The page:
Income protection insurance policies pay a benefit which is equivalent to a percentage of your wages should you ever become sick or injured and unable to work. The contents of your income protection policy will determine how much you will be paid if you make a claim.
Indemnity vs Agreed value income protection policies
How much you will be paid under your income protection insurance depends on whether or not your policy is an indemnity of agreed value policy.
The most common policy is the indemnity policy which pays a benefit of up to a percentage of your income before you ceased work due to illness (pre-disability income).
Income protection benefits can also be agreed value policies. As their name suggests, these policies provide a benefit of an amount agreed between you and your insurer.
However, many people do not realise that to be paid income protection benefits at the agreed rate, you usually still need to show that you were earning the amount you are insured for when the policy was taken out or at some time in the years since. This is usually called verifying your income.
If your income has been verified when the policy was purchased, you will be paid the agreed value amount.
If your policy is an indemnity policy, it is a bit more complicated.
Your benefit under an indemnity policy
Your monthly income protection benefit under an indemnity policy is not as simple as just working out what your monthly salary would have been if you were at work.
Depending on the level of cover you have, the monthly benefit you get paid will likely be 75% or 85% of your income.
If you have insurance through a super fund, you may get paid 75 or 85% of your monthly income but a percentage of this payment will be paid into your super account (like an employer contribution). Therefore, the amount you’ll see coming into your bank account will still be 75% of your income.
How is my monthly benefit calculated?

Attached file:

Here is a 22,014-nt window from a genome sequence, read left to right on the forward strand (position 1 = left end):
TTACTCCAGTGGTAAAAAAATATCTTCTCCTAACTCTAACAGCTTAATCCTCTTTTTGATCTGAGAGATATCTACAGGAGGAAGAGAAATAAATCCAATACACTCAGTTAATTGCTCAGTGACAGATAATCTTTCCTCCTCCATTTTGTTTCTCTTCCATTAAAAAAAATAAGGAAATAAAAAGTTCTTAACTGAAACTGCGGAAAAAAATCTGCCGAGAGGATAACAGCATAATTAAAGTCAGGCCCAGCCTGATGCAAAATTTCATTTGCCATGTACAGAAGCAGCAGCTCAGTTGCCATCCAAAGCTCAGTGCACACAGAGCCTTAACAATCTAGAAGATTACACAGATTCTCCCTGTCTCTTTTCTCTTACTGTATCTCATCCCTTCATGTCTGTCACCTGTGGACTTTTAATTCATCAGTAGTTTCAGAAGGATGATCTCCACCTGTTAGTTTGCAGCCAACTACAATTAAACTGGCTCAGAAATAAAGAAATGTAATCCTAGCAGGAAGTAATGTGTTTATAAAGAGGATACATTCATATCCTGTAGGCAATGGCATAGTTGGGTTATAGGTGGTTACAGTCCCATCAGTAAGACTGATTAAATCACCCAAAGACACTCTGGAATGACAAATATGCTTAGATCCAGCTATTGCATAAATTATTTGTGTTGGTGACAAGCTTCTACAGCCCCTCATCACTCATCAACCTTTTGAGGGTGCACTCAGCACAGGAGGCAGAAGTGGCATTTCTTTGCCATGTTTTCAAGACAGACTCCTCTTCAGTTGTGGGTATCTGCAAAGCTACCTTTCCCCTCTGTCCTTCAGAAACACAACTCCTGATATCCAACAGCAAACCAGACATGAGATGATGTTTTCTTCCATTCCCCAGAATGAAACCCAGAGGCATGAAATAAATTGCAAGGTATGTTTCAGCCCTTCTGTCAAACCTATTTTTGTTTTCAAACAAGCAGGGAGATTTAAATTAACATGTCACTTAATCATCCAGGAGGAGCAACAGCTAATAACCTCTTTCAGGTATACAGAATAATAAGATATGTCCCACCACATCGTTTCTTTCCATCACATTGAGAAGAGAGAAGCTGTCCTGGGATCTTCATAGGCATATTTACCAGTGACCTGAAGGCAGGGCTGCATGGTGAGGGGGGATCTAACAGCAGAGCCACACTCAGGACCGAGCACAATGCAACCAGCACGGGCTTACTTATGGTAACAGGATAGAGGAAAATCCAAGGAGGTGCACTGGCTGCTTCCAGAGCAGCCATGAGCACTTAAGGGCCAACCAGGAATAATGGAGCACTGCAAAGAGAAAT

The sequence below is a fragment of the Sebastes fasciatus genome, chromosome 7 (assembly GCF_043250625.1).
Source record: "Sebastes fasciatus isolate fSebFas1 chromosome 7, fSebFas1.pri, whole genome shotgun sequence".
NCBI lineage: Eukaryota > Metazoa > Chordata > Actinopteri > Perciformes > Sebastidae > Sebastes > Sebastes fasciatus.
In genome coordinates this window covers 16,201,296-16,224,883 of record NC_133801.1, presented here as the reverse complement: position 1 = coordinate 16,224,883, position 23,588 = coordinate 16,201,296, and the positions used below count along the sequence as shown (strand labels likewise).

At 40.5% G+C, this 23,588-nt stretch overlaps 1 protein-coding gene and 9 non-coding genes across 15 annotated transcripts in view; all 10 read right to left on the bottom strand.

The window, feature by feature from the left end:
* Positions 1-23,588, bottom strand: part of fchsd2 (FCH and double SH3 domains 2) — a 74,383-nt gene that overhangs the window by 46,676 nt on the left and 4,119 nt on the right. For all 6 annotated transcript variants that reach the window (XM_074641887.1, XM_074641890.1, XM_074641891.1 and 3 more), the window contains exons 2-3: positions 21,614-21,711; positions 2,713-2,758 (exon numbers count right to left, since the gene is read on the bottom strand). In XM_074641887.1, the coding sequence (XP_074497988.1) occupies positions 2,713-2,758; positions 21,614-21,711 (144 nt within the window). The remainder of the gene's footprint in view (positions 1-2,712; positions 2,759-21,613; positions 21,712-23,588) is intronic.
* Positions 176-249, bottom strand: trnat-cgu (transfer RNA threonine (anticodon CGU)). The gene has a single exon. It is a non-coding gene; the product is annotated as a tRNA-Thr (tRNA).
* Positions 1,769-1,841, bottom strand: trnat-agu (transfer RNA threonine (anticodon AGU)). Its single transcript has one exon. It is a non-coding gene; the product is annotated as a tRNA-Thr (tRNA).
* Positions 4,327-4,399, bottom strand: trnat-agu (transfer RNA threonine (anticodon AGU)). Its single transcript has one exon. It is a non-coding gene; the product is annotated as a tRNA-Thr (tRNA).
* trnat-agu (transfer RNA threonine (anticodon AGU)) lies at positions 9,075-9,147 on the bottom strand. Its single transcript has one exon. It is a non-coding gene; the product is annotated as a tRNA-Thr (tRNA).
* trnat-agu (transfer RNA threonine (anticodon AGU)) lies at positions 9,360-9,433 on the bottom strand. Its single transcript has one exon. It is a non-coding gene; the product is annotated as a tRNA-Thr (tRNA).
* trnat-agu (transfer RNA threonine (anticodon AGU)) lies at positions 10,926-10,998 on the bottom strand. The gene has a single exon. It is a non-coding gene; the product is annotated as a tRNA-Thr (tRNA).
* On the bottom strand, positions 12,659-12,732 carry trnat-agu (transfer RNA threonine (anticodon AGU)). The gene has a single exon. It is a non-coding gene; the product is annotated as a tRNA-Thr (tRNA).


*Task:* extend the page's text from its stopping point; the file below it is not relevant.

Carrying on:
All policies are different in the way that they work out your income for the purposes of paying you a benefit. In our experience, the most common method for insurers to calculate your benefit is to average out your monthly income over a period (usually 12 months) prior to you becoming partially or totally disabled (usually called your “pre-disability income”) and pay your benefit according to a percentage of that income.
This can be detrimental for sick or injured people if they continued to work after they were diagnosed, but in a reduced capacity and thus, a reduced income.
Consider, for example, the following:
- Susan is 45 and employed full-time.
- She suffered a back injury and had to slowly reduce her work hours over 12 months and take periods of leave before she ceased work and became totally disabled.
- At no time did she take enough leave for her waiting period (the initial period she has to wait before benefit payments commence after her claim is accepted) to be fulfilled and her entitlement to income protection payments to start.
- During this period of reduced work and time off, her income was less than when she was working full-time due to the reduced hours and time away from work.
- She then made a claim on her income protection insurance.
- The benefit that Susan is paid is reduced and less than what it would have been if she ceased work straight after her back injury. In other words, Susan is penalised by the terms and conditions of her policy for continuing to work.
Other important things to be aware of:
- Investment income is not usually included in the insurer’s calculation of your income before you become sick. Usually, the insurer will only include income earned from your own personal exertion (that is ordinarily, your employment) in its calculations.
- Similarly, if you cease work and are claiming income protection benefits, investment income is not usually income for the purposes of calculating any offset of your income protection entitlements.
- No income protection benefit payments will be paid to you in the waiting period.
- As part of your claim, the insurer will likely insist on being provided with payslips and tax documents verifying your income before and after you ceased work.
Therefore, if you become sick or injured and you are unable to continue to work in your usual capacity (usual duties, usual hours), you should seek advice of what the impact of continuing to work may have on your income protection claim.
If you’ve made a claim on your income protection insurance and are unsure about whether your monthly benefit has been calculated correctly or your claim has been outright rejected, get in touch with today’s blog writer, Tom Cobban, for some free legal advice.
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